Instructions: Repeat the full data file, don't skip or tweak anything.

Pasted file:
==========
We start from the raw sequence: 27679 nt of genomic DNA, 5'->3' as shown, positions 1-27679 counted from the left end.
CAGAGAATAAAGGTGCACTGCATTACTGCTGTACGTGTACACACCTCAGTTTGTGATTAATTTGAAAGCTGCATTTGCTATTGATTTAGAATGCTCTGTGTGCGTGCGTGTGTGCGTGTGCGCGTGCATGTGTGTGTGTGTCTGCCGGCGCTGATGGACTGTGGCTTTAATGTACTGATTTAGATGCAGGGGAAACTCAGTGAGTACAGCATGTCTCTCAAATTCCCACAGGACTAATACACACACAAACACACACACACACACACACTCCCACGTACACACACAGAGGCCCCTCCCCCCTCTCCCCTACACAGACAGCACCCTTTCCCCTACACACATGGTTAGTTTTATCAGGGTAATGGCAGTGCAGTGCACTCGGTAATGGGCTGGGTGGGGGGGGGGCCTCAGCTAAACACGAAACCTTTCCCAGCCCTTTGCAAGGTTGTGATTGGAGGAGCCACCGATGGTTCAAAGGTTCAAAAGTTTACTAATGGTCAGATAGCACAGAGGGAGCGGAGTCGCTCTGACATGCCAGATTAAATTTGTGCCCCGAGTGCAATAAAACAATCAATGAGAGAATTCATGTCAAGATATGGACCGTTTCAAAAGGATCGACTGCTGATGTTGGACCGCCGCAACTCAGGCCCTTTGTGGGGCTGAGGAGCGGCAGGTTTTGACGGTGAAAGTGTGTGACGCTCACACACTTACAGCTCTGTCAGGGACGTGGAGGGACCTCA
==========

We start from the raw sequence: 27679 nt of genomic DNA, 5'->3' as shown, positions 1-27679 counted from the left end.
CAGAGAATAAAGGTGCACTGCATTACTGCTGTACGTGTACACACCTCAGTTTGTGATTAATTTGAAAGCTGCATTTGCTATTGATTTAGAATGCTCTGTGTGCGTGCGTGTGTGCGTGTGCGCGTGCATGTGTGTGTGTGTCTGCCGGCGCTGATGGACTGTGGCTTTAATGTACTGATTTAGATGCAGGGGAAACTCAGTGAGTACAGCATGTCTCTCAAATTCCCACAGGACTAATACACACACAAACACACACACACACACACACTCCCACGTACACACACAGAGGCCCCTCCCCCCTCTCCCCTACACAGACAGCACCCTTTCCCCTACACACATGGTTAGTTTTATCAGGGTAATGGCAGTGCAGTGCACTCGGTAATGGGCTGGGTGGGGGGGGGGCCTCAGCTAAACACGAAACCTTTCCCAGCCCTTTGCAAGGTTGTGATTGGAGGAGCCACCGATGGTTCAAAGGTTCAAAAGTTTACTAATGGTCAGATAGCACAGAGGGAGCGGAGTCGCTCTGACATGCCAGATTAAATTTGTGCCCCGAGTGCAATAAAACAATCAATGAGAGAATTCATGTCAAGATATGGACCGTTTCAAAAGGATCGACTGCTGATGTTGGACCGCCGCAACTCAGGCCCTTTGTGGGGCTGAGGAGCGGCAGGTTTTGACGGTGAAAGTGTGTGACGCTCACACACTTACAGCTCTGTCAGGGACGTGGAGGGACCTCA